The right choice
Finding the right primary care physician for you is not always easy and it shouldn’t be taken lightly. It is one of the most important relationships you will ever have. This is the person who will monitor and direct all your care. You need to be sure. There are many factors to consider.
the CEO of your health care
If you’re making a list and checking it twice this holiday season, why not jot down a few ways to improve your health? Let’s see — there’s quitting tobacco, exercising regularly, eating well, losing extra pounds, getting enough sleep, defusing stress and taking medicine as prescribed. If this looks a tad too ambitious, don’t despair. Your primary care provider can help you select one healthy goal and recommend steps that will set you on a path toward achieving it.
Who are your primary care providers?
Primary care providers (PCPs) are medical professionals trained to handle common injuries and health problems. They act as a hub for all of your medical information, too. That’s true whether you come to their offices, get referred to a specialist, go elsewhere for tests or take an unexpected trip to the hospital. By providing this oversight, a good PCP helps ensure that your health care isn’t fragmented.
Often, PCPs work in a team. Heading it up might be an internal medicine doctor (internist) for adults, a pediatrician for children, a geriatrician for older people or a family practitioner who can help children and adults. Also, you may find a registered nurse or nurse practitioner with training in a particular area, such as pediatrics or internal medicine. Social workers, pharmacists and other clinicians may be team members, too.
The best primary care strives to focus on the whole person, rather than responding to health needs illness by illness. Central to this philosophy are wellness care and preventive health measures, such as vaccines that prevent illness, appropriate tests and exams and advice on self-care and healthy habits that you can apply at home. Long-term health problems, such as heart disease, obesity and depression are treated, too. So are acute illnesses and injuries like pneumonia or a sprained ankle. Referrals to specialists and community services are made as necessary.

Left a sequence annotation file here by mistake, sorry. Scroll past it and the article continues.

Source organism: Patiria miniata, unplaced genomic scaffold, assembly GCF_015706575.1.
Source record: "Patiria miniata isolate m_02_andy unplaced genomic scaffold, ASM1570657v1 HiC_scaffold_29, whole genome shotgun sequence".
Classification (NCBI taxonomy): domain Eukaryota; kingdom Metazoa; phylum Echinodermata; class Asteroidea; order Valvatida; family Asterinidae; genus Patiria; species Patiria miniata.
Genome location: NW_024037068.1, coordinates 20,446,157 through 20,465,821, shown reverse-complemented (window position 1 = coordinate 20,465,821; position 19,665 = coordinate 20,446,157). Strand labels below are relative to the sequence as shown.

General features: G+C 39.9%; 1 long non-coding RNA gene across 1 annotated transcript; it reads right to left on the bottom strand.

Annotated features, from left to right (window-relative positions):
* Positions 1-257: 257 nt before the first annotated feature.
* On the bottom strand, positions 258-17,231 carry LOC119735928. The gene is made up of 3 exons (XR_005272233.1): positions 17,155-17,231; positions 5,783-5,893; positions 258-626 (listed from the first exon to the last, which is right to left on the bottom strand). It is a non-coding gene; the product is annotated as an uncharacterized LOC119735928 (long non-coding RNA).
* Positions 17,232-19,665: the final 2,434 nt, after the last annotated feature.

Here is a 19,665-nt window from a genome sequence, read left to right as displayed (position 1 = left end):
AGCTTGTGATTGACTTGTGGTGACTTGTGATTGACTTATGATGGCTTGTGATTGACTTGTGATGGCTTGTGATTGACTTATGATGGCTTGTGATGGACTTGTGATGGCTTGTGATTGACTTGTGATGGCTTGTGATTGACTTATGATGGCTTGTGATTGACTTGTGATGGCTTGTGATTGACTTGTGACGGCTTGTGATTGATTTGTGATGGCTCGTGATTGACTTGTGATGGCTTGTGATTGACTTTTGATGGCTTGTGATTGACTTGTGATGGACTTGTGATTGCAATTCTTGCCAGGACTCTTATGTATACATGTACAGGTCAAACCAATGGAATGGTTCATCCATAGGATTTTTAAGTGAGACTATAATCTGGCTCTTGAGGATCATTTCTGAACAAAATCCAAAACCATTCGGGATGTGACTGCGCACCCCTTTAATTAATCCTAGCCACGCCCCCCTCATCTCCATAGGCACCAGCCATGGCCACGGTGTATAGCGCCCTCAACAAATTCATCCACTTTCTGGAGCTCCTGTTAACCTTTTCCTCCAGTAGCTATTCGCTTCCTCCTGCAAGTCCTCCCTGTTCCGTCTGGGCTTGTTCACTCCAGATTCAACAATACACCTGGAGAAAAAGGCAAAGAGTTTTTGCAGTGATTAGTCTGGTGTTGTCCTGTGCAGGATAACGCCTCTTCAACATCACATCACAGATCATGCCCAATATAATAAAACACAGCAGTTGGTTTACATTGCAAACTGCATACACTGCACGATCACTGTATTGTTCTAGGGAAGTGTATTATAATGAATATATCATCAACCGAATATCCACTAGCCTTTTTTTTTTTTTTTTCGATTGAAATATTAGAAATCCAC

A fresh concept in health care is the patient-centered medical home (PCMH or “medical home”). It builds on the existing strengths of primary care practice. Contrary to what you might picture, a medical home is not the office you visit to see a doctor. Much as described above, it’s a comprehensive team approach that can be shaped to address most of your health issues.
Care differs depending on your health needs, values, culture and preferences — even your family situation may come into play. Electronic medical records and extended hours of availability are the norm, speeding access to care and advice.
Although this sounds like costly concierge medicine, it’s not. Nor does it use gatekeepers to restrict access to specialists as managed care often does.
Demonstration projects of medical homes are being studied in multiple sites around the country. Some early results — fewer hospitalizations and modest improvements in care, according to recent research — are promising.
While you await further developments, you can do much to improve your own health. That’s right: work toward quitting tobacco, exercising regularly, eating well, losing extra pounds, getting enough sleep, defusing stress and taking medicine as prescribed. Your PCP will be happy to help.
Ways to help you save money
Often, your primary care provider can suggest ways to help you cut costs while getting high-quality health care. Try asking a few simple questions:
Can you prescribe a generic drug?
When your doctor prescribes medicine, ask about generic options. Generic drugs contain active ingredients that are equivalent to brand name drugs and usually equally effective at far less cost.
How will this test or procedure help me?
Has it been done before? If so, is it necessary to repeat it now? It’s true that certain tests and procedures are recommended at regular intervals to see if treatment is needed or check that your current treatment is working well — for example, tests to check blood sugar or cholesterol and triglycerides. Avoiding unnecessary tests or procedures saves you money and exposure to risks, however.
Is there a high-quality, lower-cost site where I can have this test or procedure?
If you need imaging tests, such as an X-ray or MRI, a freestanding lab facility may charge less than a hospital. Ditto for a community hospital versus a specialty hospital.
Want more suggestions? Check your health insurance policy or call member services to learn where else you might cut costs. For example, Blue Cross Blue Shield of Massachusetts offers a plan with a hospital choice cost-sharing feature. Each hospital listed has met quality benchmarks. Members pay less or more depending on which hospital they choose for certain planned procedures and tests. Interested members can get a list of lower-cost and higher-cost hospitals in their locale by calling 888-636-4808 or checking online at www.bluecrossma.com/plan-education/pdf/hospital-list.pdf.